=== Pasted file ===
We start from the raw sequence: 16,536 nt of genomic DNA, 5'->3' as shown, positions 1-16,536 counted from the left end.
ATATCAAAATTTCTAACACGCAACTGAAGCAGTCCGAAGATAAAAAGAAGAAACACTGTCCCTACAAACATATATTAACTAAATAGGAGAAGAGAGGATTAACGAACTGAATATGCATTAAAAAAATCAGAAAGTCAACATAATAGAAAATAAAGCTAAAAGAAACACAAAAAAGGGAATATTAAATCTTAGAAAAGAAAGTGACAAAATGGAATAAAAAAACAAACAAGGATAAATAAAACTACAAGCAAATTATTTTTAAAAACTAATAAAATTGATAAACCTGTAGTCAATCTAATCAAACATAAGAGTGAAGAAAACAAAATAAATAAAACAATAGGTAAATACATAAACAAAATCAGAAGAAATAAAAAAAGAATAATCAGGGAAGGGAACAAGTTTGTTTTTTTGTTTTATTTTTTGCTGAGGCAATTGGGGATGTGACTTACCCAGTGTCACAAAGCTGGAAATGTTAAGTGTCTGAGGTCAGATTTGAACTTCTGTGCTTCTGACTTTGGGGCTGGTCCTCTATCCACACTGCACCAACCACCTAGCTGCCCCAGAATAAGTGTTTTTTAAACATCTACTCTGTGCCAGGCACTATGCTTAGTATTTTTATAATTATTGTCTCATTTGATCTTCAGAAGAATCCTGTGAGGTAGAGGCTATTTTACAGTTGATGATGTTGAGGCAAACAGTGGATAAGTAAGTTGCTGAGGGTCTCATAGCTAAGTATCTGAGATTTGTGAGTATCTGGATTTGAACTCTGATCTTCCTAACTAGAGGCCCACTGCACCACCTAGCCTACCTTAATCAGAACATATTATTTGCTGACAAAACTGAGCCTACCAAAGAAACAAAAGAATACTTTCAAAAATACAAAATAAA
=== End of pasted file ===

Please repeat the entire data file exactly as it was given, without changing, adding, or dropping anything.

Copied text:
We start from the raw sequence: 16,536 nt of genomic DNA, 5'->3' as shown, positions 1-16,536 counted from the left end.
ATATCAAAATTTCTAACACGCAACTGAAGCAGTCCGAAGATAAAAAGAAGAAACACTGTCCCTACAAACATATATTAACTAAATAGGAGAAGAGAGGATTAACGAACTGAATATGCATTAAAAAAATCAGAAAGTCAACATAATAGAAAATAAAGCTAAAAGAAACACAAAAAAGGGAATATTAAATCTTAGAAAAGAAAGTGACAAAATGGAATAAAAAAACAAACAAGGATAAATAAAACTACAAGCAAATTATTTTTAAAAACTAATAAAATTGATAAACCTGTAGTCAATCTAATCAAACATAAGAGTGAAGAAAACAAAATAAATAAAACAATAGGTAAATACATAAACAAAATCAGAAGAAATAAAAAAAGAATAATCAGGGAAGGGAACAAGTTTGTTTTTTTGTTTTATTTTTTGCTGAGGCAATTGGGGATGTGACTTACCCAGTGTCACAAAGCTGGAAATGTTAAGTGTCTGAGGTCAGATTTGAACTTCTGTGCTTCTGACTTTGGGGCTGGTCCTCTATCCACACTGCACCAACCACCTAGCTGCCCCAGAATAAGTGTTTTTTAAACATCTACTCTGTGCCAGGCACTATGCTTAGTATTTTTATAATTATTGTCTCATTTGATCTTCAGAAGAATCCTGTGAGGTAGAGGCTATTTTACAGTTGATGATGTTGAGGCAAACAGTGGATAAGTAAGTTGCTGAGGGTCTCATAGCTAAGTATCTGAGATTTGTGAGTATCTGGATTTGAACTCTGATCTTCCTAACTAGAGGCCCACTGCACCACCTAGCCTACCTTAATCAGAACATATTATTTGCTGACAAAACTGAGCCTACCAAAGAAACAAAAGAATACTTTCAAAAATACAAAATAAA